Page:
They were the most beautiful federal notes ever issued, vastly more artistic than anything in circulation in the United States today. And they were abject failures, replaced by new designs within two years in response to complaints from bank tellers and the public. They were the Series 1896 silver certificates — the Educational Series of $1, $2, and $5 notes. In a contest between artistry and practicality, art lost.
What happened? Why were notes whose beauty is so prized today replaced so quickly? Blame the mural-style artwork, the “newness” factor, their susceptibility to counterfeiting, unhappy bank tellers, and saleswomen who objected to the “indelicate figures” on the notes. As the New York Times reported in 1897, they were “doomed.”
The effort was noble. Treasury and Bureau of Engraving and Printing officials wanted to raise note design to new heights, much like officials sought to improve U.S. coinage design, starting a decade later. But a number of problems conspired to end the experiment sooner than expected.
Replacing the designs
When silver certificates were first issued in 1878 in denominations of $10 and higher, the designs used were pretty similar to designs used on notes of other categories in circulation — a portrait vignette to the left or right of the face, a lot of lathework on both face and back, denominational markings. The 1878 designs were utilitarian but hardly beautiful. The decision to replace them with designs of much greater artistic beauty was like the effort a decade later to begin replacing less-inspired coinage designs with designs by Augustus Saint-Gaudens and Alexander Weinman and James Earle Fraser.
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By 1893, Treasury Department and Bureau of Engraving and Printing officials had begun talking to artists about the next generation of silver certificate. Sometime before Nov. 1, 1893, researcher Gene Hessler writes, the Treasury Department had selected three muralists to create designs for the new notes. All three men — Will H. Low, E.H. Blashfield and Walter Shirlaw — were established artists, with Low and Blashfield being Paris-trained as painters and Shirlaw also being a bank note engraver. According to Hessler in his U.S. Essay, Proof and Specimen Notes, each was commissioned at $800 per design selected.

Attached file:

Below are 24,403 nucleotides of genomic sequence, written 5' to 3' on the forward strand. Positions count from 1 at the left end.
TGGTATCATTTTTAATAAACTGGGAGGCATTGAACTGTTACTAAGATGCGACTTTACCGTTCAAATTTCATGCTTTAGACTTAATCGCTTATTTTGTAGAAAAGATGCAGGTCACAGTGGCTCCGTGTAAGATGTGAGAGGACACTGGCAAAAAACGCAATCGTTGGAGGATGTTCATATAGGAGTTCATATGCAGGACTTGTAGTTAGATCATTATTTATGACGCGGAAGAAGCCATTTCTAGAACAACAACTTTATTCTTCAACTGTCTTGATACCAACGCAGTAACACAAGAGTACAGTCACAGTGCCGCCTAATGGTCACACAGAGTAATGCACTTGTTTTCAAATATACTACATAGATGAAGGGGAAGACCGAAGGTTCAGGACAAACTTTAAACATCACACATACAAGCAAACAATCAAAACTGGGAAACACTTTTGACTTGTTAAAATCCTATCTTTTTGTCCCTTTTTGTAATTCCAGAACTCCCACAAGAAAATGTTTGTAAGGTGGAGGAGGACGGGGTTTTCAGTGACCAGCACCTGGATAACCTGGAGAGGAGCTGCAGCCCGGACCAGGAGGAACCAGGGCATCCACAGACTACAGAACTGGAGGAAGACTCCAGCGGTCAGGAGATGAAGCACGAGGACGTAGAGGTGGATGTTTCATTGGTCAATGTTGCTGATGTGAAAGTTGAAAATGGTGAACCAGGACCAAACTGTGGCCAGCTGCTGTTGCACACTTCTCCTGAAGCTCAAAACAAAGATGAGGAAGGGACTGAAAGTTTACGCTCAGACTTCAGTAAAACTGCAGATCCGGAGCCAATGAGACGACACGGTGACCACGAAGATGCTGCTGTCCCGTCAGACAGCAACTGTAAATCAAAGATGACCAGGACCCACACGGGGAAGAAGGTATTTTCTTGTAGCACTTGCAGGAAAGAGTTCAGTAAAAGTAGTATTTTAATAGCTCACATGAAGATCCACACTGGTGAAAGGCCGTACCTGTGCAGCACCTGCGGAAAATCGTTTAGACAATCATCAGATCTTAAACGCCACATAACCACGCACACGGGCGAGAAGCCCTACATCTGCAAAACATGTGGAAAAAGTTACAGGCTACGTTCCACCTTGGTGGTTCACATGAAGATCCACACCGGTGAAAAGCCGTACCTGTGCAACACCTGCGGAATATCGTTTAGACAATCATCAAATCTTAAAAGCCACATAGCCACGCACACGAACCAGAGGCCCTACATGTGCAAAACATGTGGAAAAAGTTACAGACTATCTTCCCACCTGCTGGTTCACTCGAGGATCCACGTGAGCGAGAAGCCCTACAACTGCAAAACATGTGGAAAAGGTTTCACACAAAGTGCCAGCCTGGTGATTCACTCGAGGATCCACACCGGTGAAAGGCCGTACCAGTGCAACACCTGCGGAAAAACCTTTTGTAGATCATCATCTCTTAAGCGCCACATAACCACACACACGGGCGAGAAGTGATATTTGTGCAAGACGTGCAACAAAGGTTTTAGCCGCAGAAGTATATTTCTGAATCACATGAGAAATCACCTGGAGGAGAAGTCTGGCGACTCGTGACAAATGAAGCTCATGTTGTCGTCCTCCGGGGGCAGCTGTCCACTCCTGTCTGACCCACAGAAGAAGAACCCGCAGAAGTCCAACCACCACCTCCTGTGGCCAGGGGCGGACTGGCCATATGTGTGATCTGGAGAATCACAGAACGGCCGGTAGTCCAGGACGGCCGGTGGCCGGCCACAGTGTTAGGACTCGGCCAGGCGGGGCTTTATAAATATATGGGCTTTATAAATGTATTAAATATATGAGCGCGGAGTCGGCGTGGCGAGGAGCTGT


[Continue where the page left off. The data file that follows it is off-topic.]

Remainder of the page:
The designs for the faces of the new notes would depart from the portrait style used on the existing silver certificates they were replacing. Officials gave the muralists a broad canvas with which to work, deciding, for the notes’ faces, to let each design encompass nearly the entire side of the note. A decision was also made to let the notes adhere as closely as possible to the designers’ original paintings. To do that, the BEP chose not to use lathework on the faces of the notes. According to Hessler, the 1896 silver certificates are the only federal notes issued since 1861 to lack this form of printing. That would become a problem.
For the $1 silver certificate, Low painted a mural called History Instructing Youth. It depicts a seated woman as History, a motherly right hand resting on the hip of a young boy (Youth) standing next to her, while she points with her extended left hand in the general direction of the District of Columbia in the background, the Washington Monument and U.S. Capitol both easily identifiable. She seems to be telling the child about the nation’s history.